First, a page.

If ever I have a minor doubt about which way to tread some event usually unfolds for me to face it. One such occasion was the use of disclosure in the right circumstances.
One of my other hats was working as a volunteer counsellor for a bereavement charity. Occasionally we are required to make home visits if our clients have transport or health problems. Sometimes they maybe just so distressed they do not want to leave the safety of their home. On this occasion it was a mobility issue. Names have been changed for confidentiality though this particular incident was about 12 yrs. ago. I remember it very well because of what transpired.
There is always a very minor risk when a man visits a woman in her own home. Unfortunately there was no friend of Jane who could be with her. She was pleading and desperate for a visit so off I went with a feeling all will be fine because it generally is.
Jane opened the door and welcomed me in to the lounge where we sat opposite one another. She was in her mid seventies and obviously had some trouble walking. The heating was on full tilt, so I suspected it was because she sat in her armchair most of the time. Jane was obviously very distressed and did not mention her ills and ails. She was a nice lady who was desperately sad and missed her husband John. It was clear they had been very close. She talked about feeling lost and that money was a bit tight. She was particularly annoyed with herself that she had misplaced her husbands gold watch, which she wanted to sell.
Often I would see clients guides, projected images and feelings but I would concentrate on what they were saying and reflect or challenge accordingly – after all I had working and ethical parameters to stick with. I might use the images as prompts but not generally ‘open them up’ or talk to their guides which would be done by concentrating on them a little more.
On this occasion it was rather different I gradually became aware of a man standing to my right. He was very eager to get my attention so eventually I part focused on him. Whilst doing this I was still trying to maintain a conversation with Jane after all I was there for her and I needed to listen to what she was saying.
It was clear this man was John; he kept interjecting and made it plain he wanted me to tell Jane that he was here. I’m not sure if Jane could see that my concentration was not fully with her. Through my thoughts I tried to explain to John what the purpose of counselling was how we are trained to listen, work with feelings and respond accordingly.
This didn’t go down well at all “you don’t know what she wants”. So I tried to explain that counselling would show what she wanted. “Yes” said John “but can you give her what she wants?”-“ Tell her I am here”.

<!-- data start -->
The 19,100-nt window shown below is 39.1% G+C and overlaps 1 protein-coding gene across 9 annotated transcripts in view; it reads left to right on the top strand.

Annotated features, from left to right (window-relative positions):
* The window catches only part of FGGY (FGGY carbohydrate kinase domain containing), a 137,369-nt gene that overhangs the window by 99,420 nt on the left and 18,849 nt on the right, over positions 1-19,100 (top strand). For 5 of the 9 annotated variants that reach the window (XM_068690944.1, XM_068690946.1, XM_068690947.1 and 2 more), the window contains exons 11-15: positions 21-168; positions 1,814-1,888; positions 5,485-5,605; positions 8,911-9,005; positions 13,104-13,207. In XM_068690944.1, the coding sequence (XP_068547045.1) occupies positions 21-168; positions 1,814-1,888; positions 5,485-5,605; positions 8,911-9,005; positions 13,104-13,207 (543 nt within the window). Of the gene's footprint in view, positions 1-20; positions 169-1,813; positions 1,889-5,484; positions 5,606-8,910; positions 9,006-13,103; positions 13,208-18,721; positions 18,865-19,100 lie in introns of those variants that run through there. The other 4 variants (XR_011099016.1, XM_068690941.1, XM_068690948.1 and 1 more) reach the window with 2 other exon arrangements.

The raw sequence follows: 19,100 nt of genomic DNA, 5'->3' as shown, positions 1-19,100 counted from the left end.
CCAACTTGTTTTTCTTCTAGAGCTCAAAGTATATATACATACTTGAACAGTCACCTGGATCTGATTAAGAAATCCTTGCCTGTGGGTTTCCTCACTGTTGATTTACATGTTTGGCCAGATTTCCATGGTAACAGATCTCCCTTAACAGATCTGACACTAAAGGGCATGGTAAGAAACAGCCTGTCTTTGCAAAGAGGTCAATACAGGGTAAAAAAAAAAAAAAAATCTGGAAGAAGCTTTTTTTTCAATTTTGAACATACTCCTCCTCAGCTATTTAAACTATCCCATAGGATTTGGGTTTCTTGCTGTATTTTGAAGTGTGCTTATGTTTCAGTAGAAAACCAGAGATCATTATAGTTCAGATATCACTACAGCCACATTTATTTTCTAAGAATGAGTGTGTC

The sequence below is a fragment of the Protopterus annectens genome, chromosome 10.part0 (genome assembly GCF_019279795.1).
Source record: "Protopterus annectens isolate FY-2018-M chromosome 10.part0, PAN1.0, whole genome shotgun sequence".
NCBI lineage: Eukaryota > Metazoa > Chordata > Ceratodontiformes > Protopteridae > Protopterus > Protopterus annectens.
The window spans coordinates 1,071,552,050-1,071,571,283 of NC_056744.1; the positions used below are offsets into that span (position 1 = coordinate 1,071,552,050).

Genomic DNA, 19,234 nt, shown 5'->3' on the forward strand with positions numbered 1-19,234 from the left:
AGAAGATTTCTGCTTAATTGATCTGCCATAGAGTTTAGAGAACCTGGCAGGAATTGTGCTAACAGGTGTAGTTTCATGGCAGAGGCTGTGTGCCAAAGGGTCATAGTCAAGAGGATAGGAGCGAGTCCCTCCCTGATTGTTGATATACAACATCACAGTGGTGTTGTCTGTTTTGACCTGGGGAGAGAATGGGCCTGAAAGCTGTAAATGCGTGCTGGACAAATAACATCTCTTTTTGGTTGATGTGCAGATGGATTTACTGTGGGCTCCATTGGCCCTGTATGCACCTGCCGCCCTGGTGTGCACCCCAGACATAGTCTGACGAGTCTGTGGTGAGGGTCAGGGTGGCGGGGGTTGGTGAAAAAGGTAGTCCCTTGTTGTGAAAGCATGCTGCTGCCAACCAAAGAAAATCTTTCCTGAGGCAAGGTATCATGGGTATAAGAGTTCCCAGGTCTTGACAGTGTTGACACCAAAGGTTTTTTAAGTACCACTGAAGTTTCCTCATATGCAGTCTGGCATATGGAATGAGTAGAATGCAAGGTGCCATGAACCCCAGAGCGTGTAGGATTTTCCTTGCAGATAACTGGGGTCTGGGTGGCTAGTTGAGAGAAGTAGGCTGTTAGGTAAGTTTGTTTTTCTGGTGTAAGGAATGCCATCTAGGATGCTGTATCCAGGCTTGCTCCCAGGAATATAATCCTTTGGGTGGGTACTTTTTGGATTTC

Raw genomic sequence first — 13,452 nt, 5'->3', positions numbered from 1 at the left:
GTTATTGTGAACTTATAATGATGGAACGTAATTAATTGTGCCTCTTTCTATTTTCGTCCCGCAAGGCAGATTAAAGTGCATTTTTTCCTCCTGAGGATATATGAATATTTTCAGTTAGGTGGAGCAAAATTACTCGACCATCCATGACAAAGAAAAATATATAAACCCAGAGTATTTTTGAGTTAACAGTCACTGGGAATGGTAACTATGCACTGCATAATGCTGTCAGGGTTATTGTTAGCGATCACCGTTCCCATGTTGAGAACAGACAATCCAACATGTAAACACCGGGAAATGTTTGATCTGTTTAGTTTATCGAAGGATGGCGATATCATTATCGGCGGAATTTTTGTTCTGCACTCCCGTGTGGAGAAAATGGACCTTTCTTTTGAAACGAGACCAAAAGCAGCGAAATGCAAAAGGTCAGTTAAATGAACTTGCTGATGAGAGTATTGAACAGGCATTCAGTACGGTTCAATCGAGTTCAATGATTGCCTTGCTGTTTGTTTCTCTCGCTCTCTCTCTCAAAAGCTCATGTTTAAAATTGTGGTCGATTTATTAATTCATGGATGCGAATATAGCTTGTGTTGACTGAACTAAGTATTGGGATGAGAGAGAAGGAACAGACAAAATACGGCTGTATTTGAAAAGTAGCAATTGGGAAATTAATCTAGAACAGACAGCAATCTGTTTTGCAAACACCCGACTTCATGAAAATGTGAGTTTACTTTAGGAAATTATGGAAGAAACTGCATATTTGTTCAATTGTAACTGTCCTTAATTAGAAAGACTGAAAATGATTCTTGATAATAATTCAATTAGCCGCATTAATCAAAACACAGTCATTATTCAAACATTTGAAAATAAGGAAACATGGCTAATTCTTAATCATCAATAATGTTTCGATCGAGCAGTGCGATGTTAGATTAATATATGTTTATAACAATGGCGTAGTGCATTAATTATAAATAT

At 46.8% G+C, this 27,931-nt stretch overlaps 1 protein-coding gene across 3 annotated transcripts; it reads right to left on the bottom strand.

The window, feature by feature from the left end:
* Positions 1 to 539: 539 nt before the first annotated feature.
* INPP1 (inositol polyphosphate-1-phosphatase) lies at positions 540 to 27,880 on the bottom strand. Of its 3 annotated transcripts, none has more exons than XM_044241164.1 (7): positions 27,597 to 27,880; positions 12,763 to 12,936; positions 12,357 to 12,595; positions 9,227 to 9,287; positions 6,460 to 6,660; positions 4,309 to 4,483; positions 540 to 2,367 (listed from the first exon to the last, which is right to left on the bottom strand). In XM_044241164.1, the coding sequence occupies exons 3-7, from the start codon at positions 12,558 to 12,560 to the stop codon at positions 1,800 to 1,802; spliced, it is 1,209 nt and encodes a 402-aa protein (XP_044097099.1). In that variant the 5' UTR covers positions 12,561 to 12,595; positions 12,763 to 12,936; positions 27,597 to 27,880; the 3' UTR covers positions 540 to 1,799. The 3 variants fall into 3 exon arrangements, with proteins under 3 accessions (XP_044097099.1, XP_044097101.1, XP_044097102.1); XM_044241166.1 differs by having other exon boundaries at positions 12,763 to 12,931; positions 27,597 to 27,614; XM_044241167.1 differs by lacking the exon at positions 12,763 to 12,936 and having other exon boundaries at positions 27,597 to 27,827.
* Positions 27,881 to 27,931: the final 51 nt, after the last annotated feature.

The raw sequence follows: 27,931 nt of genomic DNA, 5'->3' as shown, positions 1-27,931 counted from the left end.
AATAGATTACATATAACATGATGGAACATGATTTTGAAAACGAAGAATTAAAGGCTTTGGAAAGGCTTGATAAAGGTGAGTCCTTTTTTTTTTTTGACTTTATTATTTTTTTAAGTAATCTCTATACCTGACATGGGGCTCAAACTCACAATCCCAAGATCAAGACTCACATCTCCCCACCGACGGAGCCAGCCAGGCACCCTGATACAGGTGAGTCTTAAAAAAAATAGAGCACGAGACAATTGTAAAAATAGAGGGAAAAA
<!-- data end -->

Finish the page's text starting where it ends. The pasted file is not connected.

“And you know what she wants? I replied, “Yes she wants to know I am here – you know how these things work I’ve been in contact with the higher levels of her”
Well I couldn’t really argue with that, Jane was giving her permission at that level as well as stating her need. I had no reason to distrust John but I thought I have to be gentle about this – I can’t just come out and say it. So I started with “Jane sometimes I get feelings and images when I talk with people” That wasn’t untrue because things were beginning to buzz around her.
Jane was calm and found it interesting, and she wanted to know more. Unbeknown to her she was projecting an image of a man on a ladder cleaning out the gutters on her bungalow, it was John of course. Gently I said, “ I get an impression of a man cleaning gutters on your bungalow”
She went quiet for a little while and then said “I tried to stop him he was always so stubborn and willful I am sure that’s what led to his heart attack – I haven’t mentioned that to anyone else and I should have done more.” That last comment contained a little guilt and would have required me to reflect this to her but this was not the time for that kind of counselling.
John was becoming more insistent, so I asked Jane what she thought of the possibilities of contact from the deceased.
“I’ve heard about it, some say its true but you never really know do you”
John says very loudly to me “tell her she broke a hand mirror this morning and the gold watch has fallen behind the chest of draws in the bedroom”
With out beating around the bush I gradually explained that John was here and what he had told me. When I had done this he faded away.
Well it seemed Jane could be quite sprightly when she wanted to be. No sooner had I finished than she shot into her bedroom like an Olympian athlete. Shortly returning triumphantly holding aloft the mirror and the watch.
We talked for a little bit longer but it became plain there wasn’t much more to be said. As I was leaving by the main door I asked if she wanted to have another visit.
“No dear not at all, I am fine now the only thing I ever wanted was to know he was alive and well- thank you so much” Before I knew it she had clasped her arms around me in an unusually tight grip and smudged her tears on my jacket.
And that was that I was back in the car thinking well that doesn’t happen every day. Jane had what she needed and for me, well let’s say I was having doubts about what I should say and when. Yes there were times when it would be completely inappropriate to say what is seen. But sometimes for healing the normal guidelines of an organisation can be stretched a little to suit the circumstances. To say things just the way they are.